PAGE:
Heterogeneous photochemistry of imidazole-2-carboxaldehyde: HO2 radical formation and aerosol growth
- Journal Article
Rights / licenseCreative Commons Attribution 3.0 Unported
The multiphase chemistry of glyoxal is a source of secondary organic aerosol (SOA), including its light-absorbing product imidazole-2-carboxaldehyde (IC). IC is a photosensitizer that can contribute to additional aerosol ageing and growth when its excited triplet state oxidizes hydrocarbons (reactive uptake) via H-transfer chemistry. We have conducted a series of photochemical coated-wall flow tube (CWFT) experiments using films of IC and citric acid (CA), an organic proxy and H donor in the condensed phase. The formation rate of gas-phase HO2 radicals (PHO2) was measured indirectly by converting gas-phase NO into NO2. We report on experiments that relied on measurements of NO2 formation, NO loss and HONO formation. PHO2 was found to be a linear function of (1) the [IC] × [CA] concentration product and (2) the photon actinic flux. Additionally, (3) a more complex function of relative humidity (25% < RH < 63%) and of (4) the O2∕N2 ratio (15% < O2∕N2 < 56%) was observed, most likely indicating competing effects of dilution, HO2 mobility and losses in the film. The maximum PHO2 was observed at 25–55%RH and at ambient O2∕N2. The HO2 radicals form in the condensed phase when excited IC triplet states are reduced by H transfer from a donor, CA in our system, and subsequently react with O2 to regenerate IC, leading to a catalytic cycle. OH does not appear to be formed as a primary product but is produced from the reaction of NO with HO2 in the gas phase. Further, seed aerosols containing IC and ammonium sulfate were exposed to gas-phase limonene and NOx in aerosol flow tube experiments, confirming significant PHO2 from aerosol surfaces. Our results indicate a potentially relevant contribution of triplet state photochemistry for gas-phase HO2 production, aerosol growth and ageing in the atmosphere. Show more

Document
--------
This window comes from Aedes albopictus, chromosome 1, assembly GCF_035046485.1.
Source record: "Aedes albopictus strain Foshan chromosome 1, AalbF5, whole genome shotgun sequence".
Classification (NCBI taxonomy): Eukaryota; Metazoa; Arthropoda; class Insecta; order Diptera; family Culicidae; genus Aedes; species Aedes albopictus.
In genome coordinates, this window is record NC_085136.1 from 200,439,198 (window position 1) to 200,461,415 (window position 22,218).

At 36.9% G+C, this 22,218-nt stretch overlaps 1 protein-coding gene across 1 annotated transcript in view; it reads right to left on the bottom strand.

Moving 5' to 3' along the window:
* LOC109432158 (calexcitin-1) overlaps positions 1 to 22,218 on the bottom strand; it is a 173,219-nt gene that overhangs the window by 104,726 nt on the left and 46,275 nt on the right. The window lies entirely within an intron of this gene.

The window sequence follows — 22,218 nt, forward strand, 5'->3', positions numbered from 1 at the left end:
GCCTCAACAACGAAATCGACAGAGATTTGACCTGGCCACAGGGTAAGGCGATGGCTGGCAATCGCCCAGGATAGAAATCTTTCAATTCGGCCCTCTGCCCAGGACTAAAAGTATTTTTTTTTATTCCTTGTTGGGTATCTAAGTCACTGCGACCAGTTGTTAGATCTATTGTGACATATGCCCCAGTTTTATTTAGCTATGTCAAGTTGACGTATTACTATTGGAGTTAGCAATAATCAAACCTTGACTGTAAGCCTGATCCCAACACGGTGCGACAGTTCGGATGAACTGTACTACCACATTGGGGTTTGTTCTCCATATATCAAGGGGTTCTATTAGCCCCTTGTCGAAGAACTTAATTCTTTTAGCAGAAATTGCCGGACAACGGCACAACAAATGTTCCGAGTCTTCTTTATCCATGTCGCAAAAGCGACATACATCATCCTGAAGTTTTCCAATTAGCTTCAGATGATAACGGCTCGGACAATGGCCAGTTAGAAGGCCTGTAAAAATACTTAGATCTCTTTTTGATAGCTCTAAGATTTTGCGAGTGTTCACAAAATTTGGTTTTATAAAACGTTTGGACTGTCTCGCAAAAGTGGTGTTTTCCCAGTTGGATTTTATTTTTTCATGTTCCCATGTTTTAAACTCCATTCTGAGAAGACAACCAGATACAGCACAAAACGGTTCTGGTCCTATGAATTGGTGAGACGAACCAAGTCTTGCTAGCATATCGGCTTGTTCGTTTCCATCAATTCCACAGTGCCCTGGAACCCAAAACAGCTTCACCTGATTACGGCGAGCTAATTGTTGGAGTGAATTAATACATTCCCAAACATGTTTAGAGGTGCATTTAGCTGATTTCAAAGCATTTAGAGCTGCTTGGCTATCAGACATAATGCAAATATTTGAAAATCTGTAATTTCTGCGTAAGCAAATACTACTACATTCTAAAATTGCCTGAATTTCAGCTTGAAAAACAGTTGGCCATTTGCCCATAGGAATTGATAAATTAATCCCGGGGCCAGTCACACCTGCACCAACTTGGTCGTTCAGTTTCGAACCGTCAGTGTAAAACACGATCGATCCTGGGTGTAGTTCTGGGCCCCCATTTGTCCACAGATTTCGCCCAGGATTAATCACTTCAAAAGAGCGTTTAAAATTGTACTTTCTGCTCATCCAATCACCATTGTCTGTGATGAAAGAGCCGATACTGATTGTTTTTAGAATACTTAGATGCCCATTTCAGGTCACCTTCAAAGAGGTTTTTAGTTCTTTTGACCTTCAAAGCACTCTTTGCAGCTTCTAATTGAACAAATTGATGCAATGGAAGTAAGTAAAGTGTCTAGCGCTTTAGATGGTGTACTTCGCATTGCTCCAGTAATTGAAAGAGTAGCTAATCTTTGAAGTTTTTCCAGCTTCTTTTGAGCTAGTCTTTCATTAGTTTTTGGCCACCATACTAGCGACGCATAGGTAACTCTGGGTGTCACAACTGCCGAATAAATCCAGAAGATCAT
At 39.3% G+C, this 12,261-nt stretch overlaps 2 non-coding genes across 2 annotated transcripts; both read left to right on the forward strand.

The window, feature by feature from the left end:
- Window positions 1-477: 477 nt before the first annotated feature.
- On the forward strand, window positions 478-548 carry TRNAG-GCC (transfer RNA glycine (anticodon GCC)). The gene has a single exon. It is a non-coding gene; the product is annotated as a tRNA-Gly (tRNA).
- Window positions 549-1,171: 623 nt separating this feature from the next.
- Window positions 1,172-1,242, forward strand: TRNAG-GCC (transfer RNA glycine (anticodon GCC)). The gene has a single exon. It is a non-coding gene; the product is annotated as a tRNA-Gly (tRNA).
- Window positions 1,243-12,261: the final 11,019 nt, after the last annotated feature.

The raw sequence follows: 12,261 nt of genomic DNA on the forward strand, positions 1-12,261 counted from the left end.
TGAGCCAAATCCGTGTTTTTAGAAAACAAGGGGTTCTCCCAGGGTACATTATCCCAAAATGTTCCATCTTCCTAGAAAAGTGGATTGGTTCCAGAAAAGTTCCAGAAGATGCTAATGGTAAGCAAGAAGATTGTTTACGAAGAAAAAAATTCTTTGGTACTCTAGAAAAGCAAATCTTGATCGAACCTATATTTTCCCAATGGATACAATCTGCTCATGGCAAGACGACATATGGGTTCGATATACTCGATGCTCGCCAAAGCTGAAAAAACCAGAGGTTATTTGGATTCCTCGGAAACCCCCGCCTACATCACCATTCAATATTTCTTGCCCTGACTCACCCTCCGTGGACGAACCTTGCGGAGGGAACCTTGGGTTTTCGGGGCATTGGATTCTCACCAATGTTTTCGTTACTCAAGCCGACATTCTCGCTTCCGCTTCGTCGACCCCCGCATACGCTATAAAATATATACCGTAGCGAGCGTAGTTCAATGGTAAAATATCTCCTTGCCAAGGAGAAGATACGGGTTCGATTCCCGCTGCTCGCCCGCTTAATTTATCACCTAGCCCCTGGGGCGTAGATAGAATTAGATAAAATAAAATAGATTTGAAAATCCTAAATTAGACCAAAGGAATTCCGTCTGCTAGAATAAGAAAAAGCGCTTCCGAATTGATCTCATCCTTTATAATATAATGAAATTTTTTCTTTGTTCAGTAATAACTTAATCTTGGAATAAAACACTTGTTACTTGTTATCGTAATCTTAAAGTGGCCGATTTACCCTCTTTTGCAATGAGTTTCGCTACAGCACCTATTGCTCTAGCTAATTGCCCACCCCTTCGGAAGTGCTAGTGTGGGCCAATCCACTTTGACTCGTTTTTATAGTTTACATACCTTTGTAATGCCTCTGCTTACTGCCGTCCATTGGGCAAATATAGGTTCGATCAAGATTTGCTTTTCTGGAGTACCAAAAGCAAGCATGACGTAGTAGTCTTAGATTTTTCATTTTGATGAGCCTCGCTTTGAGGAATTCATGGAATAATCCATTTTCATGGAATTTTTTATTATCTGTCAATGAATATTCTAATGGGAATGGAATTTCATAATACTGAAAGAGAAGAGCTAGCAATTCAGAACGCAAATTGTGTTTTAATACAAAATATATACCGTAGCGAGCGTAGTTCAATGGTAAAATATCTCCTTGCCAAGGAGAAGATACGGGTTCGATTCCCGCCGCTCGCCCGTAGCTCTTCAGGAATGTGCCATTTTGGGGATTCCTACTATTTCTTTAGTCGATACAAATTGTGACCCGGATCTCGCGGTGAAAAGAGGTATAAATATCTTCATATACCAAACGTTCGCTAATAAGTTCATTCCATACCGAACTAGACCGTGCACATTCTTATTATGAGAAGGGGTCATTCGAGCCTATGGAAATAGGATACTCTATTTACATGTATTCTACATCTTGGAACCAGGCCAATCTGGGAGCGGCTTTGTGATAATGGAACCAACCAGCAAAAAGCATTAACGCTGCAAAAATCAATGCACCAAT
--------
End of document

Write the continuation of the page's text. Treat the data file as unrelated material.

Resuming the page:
Journal / seriesAtmospheric Chemistry and Physics
Pages / Article No.
163074 - Feedbacks between atmospheric aerosol microphysics and photochemical aging (SNF)
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